US President Barack Obama and Republican rival Mitt Romney clashed over illegal immigration in their testy second televised debate three weeks before Americans go to the polls.
The issue came up in the second half of the 90-minute face-to-face, with Romney accusing Obama of failing to come up with an immigration reform bill as he had promised before assuming office in 2009.
“When the president ran for office, he said that he would put in place in his first year a piece of legislation, file a bill in his first year, that would reform our immigration system, protect legal immigration, stop illegal immigration. He didn’t do it,” Romney charged.
Romney said he would encourage immigration by people with skills while preventing undocumented immigrants from accessing some government services.
Obama fired back by saying he had in fact tried to push through reform but ran into Republican opposition in Congress.
“That’s not true. I sat down with Democrats and Republicans at the beginning of my term, and said: ‘Let’s fix this system, including Republicans previously on the other side,” Obama said.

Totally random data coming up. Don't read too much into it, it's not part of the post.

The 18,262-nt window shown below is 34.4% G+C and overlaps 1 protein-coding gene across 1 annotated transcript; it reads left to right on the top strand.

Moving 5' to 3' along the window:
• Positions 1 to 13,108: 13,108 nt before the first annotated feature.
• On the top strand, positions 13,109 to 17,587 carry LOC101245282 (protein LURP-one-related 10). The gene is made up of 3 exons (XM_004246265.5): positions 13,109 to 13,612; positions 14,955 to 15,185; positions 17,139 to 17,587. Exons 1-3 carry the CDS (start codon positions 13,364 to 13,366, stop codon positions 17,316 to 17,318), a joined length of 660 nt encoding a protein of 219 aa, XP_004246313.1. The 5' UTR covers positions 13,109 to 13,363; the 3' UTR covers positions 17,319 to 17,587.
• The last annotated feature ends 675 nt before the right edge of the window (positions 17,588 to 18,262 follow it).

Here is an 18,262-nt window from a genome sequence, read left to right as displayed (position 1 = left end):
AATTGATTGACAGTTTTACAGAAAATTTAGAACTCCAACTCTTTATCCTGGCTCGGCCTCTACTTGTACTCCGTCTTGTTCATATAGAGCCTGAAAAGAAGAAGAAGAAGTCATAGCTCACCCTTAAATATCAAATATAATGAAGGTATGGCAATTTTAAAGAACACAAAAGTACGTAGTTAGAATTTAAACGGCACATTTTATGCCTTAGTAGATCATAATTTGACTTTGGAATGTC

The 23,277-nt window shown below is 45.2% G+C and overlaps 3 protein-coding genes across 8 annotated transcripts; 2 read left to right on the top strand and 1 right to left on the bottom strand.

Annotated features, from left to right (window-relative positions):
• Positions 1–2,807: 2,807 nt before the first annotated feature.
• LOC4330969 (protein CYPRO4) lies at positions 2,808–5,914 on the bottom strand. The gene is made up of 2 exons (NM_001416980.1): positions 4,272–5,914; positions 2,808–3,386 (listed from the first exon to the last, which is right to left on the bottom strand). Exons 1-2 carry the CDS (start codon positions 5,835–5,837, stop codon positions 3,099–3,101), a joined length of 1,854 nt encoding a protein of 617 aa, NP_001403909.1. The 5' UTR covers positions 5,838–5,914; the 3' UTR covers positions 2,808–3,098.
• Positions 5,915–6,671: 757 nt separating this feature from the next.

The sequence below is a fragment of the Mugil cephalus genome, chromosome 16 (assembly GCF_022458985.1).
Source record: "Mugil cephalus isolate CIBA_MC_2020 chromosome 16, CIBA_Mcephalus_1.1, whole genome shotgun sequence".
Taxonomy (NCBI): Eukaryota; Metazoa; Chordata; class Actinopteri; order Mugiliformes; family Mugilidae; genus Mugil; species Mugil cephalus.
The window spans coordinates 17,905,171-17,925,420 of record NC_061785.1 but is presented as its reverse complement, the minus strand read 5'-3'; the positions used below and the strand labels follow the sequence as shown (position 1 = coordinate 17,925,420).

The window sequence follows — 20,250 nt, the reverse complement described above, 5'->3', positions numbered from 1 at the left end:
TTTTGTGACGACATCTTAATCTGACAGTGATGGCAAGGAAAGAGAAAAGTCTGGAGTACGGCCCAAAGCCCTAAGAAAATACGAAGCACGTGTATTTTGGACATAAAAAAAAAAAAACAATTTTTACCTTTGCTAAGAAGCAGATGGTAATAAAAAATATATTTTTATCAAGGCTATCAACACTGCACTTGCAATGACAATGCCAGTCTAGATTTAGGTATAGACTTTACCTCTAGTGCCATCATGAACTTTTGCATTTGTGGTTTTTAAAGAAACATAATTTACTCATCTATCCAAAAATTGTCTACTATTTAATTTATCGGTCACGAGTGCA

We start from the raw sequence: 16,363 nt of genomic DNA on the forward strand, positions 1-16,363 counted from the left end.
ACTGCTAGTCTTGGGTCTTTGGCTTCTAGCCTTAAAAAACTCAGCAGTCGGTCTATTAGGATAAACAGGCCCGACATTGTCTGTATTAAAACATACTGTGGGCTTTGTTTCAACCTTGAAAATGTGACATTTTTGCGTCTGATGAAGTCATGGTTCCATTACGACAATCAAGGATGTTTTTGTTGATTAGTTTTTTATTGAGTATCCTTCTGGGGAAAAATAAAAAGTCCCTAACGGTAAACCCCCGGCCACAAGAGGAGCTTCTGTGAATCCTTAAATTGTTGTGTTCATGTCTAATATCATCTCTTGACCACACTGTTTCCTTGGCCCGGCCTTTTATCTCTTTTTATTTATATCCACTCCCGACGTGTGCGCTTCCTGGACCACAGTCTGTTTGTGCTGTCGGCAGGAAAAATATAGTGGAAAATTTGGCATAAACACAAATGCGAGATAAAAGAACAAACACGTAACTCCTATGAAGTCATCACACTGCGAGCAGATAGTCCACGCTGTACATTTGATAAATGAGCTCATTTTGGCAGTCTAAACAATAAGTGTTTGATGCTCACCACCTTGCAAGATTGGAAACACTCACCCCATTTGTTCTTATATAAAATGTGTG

“It’s very hard for Republicans to support comprehensive immigration reform if their standard-bearer says: ‘This is not something I’m interested in supporting,'” he added.
The president also argued that in the Republican primaries the former Massachusetts governor rejected the “Dream Act,” which would legalize undocumented immigrants who came to the country as children, and supported tough anti-immigrant legislation in Arizona along the Mexican border.
“Governor Romney said he wasn’t referring to Arizona as a model for the nation. His top adviser on immigration is the guy who designed the Arizona law, the whole thing,” the president said.
“That’s his policy and it won’t help us grow.”
The controversial Arizona law lets police stop and request ID from people suspected of being undocumented immigrants, although other even tougher parts of the law were struck down by the Supreme Court.
Critics of the Arizona law argue that it encourages racial profiling.
The government says some 11.5 million illegal aliens live in the United States.